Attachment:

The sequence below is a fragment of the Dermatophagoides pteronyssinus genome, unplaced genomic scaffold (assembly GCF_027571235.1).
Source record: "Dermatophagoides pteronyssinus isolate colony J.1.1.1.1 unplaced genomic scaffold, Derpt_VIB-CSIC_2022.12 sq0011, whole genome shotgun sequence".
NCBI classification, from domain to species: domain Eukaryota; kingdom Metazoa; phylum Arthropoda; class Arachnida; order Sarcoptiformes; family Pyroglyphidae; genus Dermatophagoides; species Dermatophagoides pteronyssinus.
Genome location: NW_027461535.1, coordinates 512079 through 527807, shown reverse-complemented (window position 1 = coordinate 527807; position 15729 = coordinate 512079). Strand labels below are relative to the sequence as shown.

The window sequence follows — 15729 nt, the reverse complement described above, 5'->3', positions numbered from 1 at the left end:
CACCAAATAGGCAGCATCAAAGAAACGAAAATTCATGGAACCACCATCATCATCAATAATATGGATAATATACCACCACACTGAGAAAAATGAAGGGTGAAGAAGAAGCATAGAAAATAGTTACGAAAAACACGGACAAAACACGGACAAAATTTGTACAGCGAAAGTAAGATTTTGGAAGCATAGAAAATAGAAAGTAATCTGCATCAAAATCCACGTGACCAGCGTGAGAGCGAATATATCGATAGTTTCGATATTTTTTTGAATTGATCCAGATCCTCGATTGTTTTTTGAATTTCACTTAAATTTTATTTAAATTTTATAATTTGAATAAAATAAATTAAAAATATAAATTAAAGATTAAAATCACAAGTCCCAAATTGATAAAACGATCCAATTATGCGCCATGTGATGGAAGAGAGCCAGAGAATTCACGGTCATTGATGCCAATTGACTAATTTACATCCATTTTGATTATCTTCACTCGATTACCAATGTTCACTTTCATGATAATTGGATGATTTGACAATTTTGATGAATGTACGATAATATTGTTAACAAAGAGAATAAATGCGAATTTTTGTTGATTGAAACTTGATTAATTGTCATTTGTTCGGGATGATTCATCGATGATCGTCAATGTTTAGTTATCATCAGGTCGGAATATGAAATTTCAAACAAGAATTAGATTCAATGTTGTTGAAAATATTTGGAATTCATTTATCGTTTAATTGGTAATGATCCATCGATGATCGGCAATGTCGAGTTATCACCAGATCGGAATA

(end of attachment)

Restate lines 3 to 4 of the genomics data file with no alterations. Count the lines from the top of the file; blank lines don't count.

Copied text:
NCBI classification, from domain to species: domain Eukaryota; kingdom Metazoa; phylum Arthropoda; class Arachnida; order Sarcoptiformes; family Pyroglyphidae; genus Dermatophagoides; species Dermatophagoides pteronyssinus.
Genome location: NW_027461535.1, coordinates 512079 through 527807, shown reverse-complemented (window position 1 = coordinate 527807; position 15729 = coordinate 512079). Strand labels below are relative to the sequence as shown.